When I have kids, if they do something wrong my husband or I will punish them. It doesn’t matter if they do something wrong at home or away from home. We will be the only people to lay down the law and hand out justice. I don’t think this is a strange thing to declare and I believe that many parents feel the same way I do. I and I alone am responsible for my child’s actions as long as they remain a child. Sometimes, even after. It is my responsibility to raise proper children and when punishments are due, to hand them out swiftly in the way I see fit. No other parent should think it their duty, responsibility, or even right to hand out punishment to my child. If there is a problem, tell me and I will deal with it.
If you are reading this and agree with it then I wonder why on earth we let another country discipline our citizens. We consistently relinquish our own people to the hands of others. Every country is responsible, at some time or another, for thinking it is their right to serve justice on nothing more than a tin tray of bread and water. But why?
The recent media around the Bali Nine drug ring, which eventually lead to the execution of eight men where only one was Indonesian, was a devastating blow to the family members of the four Nigerians, two Australians and a Brazilian, all of whom were executed by firing squad. There is no doubt in my mind that these men deserve punishment for their acts but was it the right of the Indonesian Government to administer justice? Was there not a better, more unbiased way to go about administering punishment?
Failed attempts from the Australian and Brazilian Governments to have their citizens returned to them and the many stories of corruption among the Indonesian courts makes me wonder why, in this global economy, this world, we do not have a system in place for cases such as this. If my kid hits your kid, I don’t expect you to then punish my kid. I expect you to tell me to come get my kid and I’ll deal with it and I know I’m not alone in this feeling.
If a country feels so strongly about a crime to have the death penalty, chances are many other countries feel the action is also a crime regardless of how severe. Of course there are exceptions to every rule and there are certain countries where individual laws vary drastically but I am of the belief that people know the difference between right and wrong regardless of whether or not they act on it.
In the case of the Bali Nine, drug smuggling, dealing and everything in between is a serious offence, and for good reason. Indonesian President Joko Widodo has previously defended his tough stance by saying that 4.5 million Indonesians use illicit drugs, with 40-50 young people dying from drug-related issues every day. However, is the death penalty the right decision? Or rather, does any country have the right to sentence to death the citizens of another country regardless of offense or crime? This is not a stance for or against the death penalty but rather a question of who has the right to administer such a penalty? The harshest penalty for any drug offense in Australia is life in prison or $550,000. (Drug Lawyer Australia). This may not seem fair to many or maybe it seems just right but as Australian citizens is it not the right of Australia to decide how their citizens be punished? What was so hard about extraditing the accused to their respective countries and banning them from ever entering the country again? I’ve heard many people stand up for this alternative and I agree. For me it goes back to the simple idea that no matter how bad the offence, I should be the only person allowed to punish my child. Of course these men were not children but I think the principle still applies.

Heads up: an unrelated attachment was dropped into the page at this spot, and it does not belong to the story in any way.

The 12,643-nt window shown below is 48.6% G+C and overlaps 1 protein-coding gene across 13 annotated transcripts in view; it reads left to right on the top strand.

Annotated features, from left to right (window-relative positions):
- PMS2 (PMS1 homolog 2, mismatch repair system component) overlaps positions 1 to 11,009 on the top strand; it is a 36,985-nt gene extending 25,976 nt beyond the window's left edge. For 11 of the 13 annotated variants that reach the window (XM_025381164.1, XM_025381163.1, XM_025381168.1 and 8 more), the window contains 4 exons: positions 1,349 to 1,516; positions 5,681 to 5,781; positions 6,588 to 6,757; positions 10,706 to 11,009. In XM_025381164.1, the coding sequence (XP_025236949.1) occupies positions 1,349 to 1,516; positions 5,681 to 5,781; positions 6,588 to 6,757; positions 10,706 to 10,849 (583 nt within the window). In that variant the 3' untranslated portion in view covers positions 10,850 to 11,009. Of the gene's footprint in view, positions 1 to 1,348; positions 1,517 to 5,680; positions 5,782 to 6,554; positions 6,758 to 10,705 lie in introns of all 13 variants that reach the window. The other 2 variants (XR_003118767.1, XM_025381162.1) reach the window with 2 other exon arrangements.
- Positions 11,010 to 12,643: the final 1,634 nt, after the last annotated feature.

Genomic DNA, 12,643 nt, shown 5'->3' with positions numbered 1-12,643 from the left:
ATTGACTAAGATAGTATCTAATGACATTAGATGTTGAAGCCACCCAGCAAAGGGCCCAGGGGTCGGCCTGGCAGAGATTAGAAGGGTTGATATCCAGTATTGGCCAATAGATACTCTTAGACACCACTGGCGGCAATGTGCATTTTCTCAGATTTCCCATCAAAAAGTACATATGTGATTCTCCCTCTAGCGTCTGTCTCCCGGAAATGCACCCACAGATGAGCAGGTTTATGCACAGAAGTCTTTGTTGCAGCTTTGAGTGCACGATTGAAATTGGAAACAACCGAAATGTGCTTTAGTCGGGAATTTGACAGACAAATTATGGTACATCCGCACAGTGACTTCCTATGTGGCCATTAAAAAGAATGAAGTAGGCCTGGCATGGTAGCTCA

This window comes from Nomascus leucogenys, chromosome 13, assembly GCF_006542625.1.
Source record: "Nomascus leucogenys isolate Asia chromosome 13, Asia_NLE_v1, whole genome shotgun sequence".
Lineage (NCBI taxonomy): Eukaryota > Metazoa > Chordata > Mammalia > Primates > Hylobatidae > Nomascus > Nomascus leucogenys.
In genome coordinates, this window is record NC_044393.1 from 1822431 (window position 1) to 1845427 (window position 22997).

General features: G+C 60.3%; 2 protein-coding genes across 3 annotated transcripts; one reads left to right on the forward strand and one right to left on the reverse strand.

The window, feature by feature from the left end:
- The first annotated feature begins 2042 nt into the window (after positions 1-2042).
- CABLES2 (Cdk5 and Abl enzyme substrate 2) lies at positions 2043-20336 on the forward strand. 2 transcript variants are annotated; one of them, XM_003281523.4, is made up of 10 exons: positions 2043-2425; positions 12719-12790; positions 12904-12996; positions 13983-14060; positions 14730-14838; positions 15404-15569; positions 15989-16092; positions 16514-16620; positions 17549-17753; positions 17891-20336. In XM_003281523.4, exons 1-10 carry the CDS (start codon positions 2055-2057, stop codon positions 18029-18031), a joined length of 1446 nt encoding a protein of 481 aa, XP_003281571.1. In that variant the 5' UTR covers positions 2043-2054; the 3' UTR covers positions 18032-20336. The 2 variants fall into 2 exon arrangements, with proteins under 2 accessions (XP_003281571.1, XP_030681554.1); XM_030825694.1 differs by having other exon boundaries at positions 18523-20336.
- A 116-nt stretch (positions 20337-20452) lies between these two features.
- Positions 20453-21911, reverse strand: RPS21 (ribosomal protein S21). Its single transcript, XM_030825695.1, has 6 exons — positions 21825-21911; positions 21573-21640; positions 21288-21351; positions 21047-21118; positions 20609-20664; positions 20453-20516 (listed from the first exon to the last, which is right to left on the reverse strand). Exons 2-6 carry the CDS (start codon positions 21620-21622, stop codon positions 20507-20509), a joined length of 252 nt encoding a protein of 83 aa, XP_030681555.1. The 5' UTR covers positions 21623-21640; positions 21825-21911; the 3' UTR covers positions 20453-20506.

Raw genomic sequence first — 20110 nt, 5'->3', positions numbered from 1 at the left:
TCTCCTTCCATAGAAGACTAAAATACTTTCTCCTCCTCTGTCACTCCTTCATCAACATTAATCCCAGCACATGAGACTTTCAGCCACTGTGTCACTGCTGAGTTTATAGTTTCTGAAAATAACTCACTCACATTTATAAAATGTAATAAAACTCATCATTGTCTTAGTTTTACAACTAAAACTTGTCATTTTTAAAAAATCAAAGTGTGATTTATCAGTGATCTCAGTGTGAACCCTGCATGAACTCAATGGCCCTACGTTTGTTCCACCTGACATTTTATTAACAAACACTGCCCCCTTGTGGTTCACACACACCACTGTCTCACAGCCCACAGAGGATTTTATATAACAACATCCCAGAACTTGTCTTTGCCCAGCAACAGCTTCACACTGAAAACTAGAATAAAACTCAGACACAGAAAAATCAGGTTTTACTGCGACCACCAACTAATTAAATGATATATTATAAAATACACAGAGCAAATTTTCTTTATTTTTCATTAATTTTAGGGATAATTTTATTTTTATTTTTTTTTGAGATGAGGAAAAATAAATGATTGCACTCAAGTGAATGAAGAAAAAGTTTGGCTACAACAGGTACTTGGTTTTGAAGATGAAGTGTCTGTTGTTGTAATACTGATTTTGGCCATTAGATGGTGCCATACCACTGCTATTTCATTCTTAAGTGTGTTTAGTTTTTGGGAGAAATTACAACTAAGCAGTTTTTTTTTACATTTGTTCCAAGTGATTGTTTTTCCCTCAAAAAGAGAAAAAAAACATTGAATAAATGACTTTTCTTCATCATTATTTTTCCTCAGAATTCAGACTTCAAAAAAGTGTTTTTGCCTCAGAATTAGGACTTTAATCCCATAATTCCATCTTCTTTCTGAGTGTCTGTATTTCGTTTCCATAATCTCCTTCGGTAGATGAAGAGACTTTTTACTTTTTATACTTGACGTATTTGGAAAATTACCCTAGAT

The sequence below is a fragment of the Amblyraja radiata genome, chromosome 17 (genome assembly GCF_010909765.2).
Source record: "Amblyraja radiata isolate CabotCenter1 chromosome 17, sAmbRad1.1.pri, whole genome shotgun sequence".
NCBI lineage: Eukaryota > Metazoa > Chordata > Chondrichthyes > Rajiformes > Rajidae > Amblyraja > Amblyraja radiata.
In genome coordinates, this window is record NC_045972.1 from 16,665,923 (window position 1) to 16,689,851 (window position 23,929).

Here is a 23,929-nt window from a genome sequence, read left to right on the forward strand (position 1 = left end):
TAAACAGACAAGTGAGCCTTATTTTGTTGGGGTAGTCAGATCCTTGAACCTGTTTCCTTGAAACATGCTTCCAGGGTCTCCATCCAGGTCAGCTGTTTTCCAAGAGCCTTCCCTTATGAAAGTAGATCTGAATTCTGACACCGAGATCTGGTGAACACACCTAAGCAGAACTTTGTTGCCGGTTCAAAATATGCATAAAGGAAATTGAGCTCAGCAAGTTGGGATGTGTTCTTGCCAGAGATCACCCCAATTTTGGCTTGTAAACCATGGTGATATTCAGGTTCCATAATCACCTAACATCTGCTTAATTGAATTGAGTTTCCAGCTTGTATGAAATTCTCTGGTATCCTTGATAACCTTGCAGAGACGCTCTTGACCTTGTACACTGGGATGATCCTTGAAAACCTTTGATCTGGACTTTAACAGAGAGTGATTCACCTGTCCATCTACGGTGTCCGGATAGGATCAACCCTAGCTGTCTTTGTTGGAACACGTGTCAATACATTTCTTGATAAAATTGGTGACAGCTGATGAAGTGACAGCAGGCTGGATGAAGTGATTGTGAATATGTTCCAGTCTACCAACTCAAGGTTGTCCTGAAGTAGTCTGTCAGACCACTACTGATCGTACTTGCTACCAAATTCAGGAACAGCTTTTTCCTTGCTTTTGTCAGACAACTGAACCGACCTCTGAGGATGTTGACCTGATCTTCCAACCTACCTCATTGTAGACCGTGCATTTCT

I’m sure there are those who would disagree with me. Perhaps their feeling is that this would not serve as a strong enough deterrent to future offenders and there are those that state that their deaths prove to serve as a warning. They show a firm stance from the Indonesian Government of not tolerating drug offenders of any kind. So now we are using people’s lives to prove a point? How is that justice, especially when those administering said justice are shown to be corrupt and unwilling to cooperate? If, in a year from now, the Indonesian Government can show me a decline in drug users and drug related deaths as an effect of these executions then I’ll take it all back, but at this moment I cannot see the purpose in it all.
Everyone is accountable for their actions and needs to be held responsible for the things they do, but I’m firm in my beliefs that only the home country of the citizen should be the one allowed to administer justice. The only alternative I can see, to be fair, would be a third party court system for instances as these. I’m sure there are cases out there that might make me think twice or tweak my reasoning and I know that there are times I want justice the way I want it but I know it’s all emotion and passion and it doesn’t makes it right. After all…
“The law is reason free from passion” – Aristotle